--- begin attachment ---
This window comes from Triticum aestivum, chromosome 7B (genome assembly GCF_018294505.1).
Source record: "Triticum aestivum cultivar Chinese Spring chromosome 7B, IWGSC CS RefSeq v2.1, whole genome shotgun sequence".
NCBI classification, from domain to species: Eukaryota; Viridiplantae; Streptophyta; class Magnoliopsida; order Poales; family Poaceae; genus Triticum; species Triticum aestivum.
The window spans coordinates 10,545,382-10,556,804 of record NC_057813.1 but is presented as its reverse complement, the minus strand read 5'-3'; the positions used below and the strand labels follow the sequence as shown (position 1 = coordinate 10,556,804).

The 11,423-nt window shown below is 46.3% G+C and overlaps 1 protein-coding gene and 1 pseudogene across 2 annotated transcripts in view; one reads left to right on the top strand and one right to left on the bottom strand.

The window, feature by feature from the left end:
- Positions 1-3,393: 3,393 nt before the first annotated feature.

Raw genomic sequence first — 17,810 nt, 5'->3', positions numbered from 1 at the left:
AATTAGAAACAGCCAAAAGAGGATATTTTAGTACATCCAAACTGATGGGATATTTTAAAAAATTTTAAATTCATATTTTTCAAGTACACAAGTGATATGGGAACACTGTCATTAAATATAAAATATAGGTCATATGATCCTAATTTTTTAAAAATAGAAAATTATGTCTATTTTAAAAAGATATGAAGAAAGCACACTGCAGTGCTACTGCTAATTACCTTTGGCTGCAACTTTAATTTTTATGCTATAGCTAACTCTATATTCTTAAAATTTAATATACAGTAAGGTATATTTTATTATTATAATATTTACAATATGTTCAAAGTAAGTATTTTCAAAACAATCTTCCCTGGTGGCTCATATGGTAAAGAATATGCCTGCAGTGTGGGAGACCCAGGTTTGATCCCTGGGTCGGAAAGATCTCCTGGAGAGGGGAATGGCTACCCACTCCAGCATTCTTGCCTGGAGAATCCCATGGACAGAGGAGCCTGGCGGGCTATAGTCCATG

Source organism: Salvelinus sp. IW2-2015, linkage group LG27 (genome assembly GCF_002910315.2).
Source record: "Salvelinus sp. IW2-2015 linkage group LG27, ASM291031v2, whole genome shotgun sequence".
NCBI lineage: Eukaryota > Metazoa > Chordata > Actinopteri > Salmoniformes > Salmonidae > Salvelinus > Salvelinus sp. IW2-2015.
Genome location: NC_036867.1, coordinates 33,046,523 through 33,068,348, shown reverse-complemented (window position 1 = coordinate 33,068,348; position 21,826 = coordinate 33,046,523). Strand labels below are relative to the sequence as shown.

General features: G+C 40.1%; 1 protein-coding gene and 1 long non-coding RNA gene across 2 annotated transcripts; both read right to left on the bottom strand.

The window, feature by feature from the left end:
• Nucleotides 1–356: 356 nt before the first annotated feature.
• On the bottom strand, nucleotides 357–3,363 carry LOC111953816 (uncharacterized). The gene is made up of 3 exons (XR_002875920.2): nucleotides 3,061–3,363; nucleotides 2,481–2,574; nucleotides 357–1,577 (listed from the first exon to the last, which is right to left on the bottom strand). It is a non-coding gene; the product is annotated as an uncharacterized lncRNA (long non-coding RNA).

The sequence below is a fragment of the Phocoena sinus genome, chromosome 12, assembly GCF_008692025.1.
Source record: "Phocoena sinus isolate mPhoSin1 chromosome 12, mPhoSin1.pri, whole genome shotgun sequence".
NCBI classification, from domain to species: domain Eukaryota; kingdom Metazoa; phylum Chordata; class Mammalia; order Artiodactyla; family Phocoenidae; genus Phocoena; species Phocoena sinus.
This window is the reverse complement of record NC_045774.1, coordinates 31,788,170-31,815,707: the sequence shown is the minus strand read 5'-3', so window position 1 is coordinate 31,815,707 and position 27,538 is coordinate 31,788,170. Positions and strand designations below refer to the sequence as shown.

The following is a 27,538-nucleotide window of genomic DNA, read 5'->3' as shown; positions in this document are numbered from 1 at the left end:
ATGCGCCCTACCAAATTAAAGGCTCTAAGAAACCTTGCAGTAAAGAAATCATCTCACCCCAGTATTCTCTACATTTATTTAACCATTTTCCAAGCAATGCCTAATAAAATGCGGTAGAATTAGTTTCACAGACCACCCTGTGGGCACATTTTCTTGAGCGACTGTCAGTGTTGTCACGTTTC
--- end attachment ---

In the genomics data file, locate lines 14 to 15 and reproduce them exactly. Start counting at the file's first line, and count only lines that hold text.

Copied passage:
General features: G+C 40.1%; 1 protein-coding gene and 1 long non-coding RNA gene across 2 annotated transcripts; both read right to left on the bottom strand.

The window, feature by feature from the left end: